Udemy is another online learning platform aimed at professional adults looking to acquire job-related skills. Students have access to thousands of free and paid courses to learn new skills. With lifetime access to registered courses, students can find the right instructor for a particular topic and learn on their own schedule.
Traditional educational institutions are collaborating to create non-profits that provide free education. Founded by Harvard and MIT, edX is a global non-profit educational platform that removes the barrier of cost, location and access to world-class education. Students can receive professional certificate programs for free and learn in-demand skills to advance their career opportunities.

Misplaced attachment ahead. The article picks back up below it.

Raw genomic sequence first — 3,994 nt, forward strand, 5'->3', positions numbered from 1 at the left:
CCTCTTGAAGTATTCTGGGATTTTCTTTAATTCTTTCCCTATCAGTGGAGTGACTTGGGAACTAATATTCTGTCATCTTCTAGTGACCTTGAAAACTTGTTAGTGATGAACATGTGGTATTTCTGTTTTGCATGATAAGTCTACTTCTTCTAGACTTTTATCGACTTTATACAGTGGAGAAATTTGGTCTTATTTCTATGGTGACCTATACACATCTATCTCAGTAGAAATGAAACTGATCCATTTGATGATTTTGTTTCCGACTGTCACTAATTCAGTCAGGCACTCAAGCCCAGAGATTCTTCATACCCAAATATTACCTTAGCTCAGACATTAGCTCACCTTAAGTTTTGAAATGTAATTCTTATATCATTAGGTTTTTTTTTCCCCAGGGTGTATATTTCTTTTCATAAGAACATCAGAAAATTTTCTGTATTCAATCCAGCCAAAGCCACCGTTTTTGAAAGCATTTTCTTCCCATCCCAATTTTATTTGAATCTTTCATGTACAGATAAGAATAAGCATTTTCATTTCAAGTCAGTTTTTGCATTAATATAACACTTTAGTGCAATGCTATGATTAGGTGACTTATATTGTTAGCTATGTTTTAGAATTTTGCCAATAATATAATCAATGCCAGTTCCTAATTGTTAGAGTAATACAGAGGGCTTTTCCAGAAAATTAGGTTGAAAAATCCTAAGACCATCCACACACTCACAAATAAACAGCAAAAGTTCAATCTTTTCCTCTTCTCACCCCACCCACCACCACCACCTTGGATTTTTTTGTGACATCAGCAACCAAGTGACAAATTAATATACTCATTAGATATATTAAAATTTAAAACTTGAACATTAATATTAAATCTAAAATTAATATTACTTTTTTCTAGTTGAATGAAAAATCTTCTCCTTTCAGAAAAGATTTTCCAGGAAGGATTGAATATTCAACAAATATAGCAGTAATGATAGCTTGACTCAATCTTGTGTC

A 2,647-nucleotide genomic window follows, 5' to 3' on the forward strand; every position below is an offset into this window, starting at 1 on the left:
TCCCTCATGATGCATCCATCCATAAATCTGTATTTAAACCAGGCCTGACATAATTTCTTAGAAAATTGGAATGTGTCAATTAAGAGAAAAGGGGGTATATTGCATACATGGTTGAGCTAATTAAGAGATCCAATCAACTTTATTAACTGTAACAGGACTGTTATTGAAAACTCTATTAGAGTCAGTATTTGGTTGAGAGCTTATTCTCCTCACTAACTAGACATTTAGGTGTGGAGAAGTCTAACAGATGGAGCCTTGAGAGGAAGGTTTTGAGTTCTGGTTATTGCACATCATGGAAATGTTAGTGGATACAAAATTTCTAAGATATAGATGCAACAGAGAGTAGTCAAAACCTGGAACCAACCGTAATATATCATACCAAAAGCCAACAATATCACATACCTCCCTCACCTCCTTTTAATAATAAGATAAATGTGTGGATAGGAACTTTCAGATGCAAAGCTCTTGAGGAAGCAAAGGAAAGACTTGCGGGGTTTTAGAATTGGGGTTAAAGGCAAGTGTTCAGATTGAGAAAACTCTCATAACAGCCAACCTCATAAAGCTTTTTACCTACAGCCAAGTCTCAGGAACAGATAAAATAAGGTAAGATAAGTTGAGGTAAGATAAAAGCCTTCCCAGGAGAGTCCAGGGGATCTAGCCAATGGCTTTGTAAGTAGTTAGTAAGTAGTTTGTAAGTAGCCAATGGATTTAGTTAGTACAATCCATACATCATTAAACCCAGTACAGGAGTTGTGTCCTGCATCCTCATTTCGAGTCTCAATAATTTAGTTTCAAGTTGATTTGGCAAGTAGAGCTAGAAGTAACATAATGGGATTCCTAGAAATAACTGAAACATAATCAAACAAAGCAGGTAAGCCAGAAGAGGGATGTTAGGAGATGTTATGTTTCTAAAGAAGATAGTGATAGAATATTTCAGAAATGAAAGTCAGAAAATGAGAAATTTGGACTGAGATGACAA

Technology is changing the work force and widening the skills gap at breakneck speeds. Many lower-level jobs will be automated by AI, machine learning and deep neural networks. The question isn’t whether workers will be displaced by technology, it’s when, and what can we do about it. With this in mind, we need to reimagine what modern education looks like.

Daily account of Azamara Cruise UAE-India-West Africa-South Africa December 9, 2019 to January 28, 2020

 July 4, 2020 Our Azamara Cruise December 9, 2019 to January 28, 2020 Toronto to Dubai to Mumbai to Cape Town to Toronto December 9, 2019 to...